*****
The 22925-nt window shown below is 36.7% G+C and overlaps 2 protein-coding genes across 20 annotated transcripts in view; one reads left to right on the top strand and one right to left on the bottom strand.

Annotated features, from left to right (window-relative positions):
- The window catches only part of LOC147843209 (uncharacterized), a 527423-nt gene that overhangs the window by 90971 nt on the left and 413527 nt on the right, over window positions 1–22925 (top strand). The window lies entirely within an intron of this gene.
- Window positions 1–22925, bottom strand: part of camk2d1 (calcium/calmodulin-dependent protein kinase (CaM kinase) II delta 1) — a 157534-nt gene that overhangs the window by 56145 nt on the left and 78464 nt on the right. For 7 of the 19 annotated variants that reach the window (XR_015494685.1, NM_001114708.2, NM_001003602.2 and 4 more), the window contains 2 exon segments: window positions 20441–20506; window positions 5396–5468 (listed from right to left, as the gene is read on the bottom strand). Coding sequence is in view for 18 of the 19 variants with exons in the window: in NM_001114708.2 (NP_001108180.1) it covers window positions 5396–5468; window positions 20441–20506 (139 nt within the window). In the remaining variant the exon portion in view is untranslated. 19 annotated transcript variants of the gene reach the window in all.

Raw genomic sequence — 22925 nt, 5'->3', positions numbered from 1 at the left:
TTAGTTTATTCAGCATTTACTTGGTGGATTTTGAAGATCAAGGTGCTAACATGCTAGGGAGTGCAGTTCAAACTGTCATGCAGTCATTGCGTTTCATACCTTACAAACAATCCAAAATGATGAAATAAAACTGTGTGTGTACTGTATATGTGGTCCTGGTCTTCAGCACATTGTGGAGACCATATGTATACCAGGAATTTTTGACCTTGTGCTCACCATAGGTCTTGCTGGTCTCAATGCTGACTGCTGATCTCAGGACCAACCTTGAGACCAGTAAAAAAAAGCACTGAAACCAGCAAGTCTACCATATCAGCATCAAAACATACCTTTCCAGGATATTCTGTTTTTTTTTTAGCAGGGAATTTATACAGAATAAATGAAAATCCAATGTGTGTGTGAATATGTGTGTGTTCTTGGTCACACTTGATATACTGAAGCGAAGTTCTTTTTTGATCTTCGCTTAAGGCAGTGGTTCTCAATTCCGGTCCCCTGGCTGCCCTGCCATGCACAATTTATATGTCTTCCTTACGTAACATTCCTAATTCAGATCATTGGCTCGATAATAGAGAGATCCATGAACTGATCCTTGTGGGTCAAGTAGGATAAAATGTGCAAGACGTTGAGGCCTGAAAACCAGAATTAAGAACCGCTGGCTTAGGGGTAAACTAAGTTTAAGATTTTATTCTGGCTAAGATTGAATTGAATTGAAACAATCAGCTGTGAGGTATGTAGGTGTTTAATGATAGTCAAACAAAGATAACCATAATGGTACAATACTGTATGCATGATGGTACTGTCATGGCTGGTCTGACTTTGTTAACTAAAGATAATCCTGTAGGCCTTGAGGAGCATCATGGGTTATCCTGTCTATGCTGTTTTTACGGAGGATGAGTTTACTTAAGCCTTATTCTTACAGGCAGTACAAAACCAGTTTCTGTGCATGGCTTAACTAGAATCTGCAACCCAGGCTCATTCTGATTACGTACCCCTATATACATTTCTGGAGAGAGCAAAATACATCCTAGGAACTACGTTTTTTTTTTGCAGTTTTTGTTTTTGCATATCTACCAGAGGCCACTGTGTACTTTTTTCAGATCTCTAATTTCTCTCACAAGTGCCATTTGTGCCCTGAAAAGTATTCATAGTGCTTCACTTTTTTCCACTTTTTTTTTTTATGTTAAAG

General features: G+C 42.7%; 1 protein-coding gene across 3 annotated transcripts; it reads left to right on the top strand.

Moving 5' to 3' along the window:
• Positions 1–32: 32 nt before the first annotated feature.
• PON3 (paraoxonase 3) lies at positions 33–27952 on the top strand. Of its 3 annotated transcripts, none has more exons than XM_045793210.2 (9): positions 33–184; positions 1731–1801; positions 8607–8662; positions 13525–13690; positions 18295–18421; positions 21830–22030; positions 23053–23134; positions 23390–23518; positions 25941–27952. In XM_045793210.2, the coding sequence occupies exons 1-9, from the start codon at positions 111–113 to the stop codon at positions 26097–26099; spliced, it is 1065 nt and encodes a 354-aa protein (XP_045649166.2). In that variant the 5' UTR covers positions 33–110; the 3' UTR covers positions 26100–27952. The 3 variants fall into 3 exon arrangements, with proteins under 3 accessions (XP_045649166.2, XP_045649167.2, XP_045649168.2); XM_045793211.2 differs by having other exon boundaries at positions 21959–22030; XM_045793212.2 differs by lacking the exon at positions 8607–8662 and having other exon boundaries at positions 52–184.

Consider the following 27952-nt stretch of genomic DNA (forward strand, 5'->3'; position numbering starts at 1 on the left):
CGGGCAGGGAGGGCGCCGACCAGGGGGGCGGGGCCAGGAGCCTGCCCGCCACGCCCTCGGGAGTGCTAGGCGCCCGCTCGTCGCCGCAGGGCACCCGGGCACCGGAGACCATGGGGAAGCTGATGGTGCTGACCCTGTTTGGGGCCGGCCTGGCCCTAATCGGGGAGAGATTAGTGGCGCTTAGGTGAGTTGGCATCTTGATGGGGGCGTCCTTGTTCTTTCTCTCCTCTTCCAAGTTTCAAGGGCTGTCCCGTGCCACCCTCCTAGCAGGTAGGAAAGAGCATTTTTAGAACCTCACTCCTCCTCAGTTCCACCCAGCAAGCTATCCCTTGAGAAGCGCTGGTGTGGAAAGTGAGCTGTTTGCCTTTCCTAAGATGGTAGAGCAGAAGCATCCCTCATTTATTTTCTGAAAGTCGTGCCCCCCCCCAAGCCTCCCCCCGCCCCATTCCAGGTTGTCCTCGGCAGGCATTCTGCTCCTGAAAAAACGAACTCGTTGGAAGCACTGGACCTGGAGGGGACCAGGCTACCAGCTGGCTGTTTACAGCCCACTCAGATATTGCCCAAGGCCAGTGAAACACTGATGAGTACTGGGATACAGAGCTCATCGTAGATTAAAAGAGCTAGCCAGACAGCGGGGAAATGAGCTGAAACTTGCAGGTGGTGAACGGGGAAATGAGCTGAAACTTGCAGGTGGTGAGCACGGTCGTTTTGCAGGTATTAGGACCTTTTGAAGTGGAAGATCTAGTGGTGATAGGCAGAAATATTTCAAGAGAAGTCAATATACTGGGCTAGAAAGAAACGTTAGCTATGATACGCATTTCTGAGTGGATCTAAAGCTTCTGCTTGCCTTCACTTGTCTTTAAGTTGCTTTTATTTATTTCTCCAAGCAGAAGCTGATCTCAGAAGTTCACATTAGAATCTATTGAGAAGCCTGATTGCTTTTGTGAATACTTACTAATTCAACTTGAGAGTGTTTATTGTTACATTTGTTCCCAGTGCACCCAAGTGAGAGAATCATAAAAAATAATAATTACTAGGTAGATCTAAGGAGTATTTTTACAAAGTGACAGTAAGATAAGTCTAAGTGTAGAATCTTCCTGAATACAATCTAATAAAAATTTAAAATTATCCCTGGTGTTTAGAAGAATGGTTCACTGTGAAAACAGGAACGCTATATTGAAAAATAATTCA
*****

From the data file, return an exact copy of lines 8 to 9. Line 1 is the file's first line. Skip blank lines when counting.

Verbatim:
Moving 5' to 3' along the window:
• Positions 1–32: 32 nt before the first annotated feature.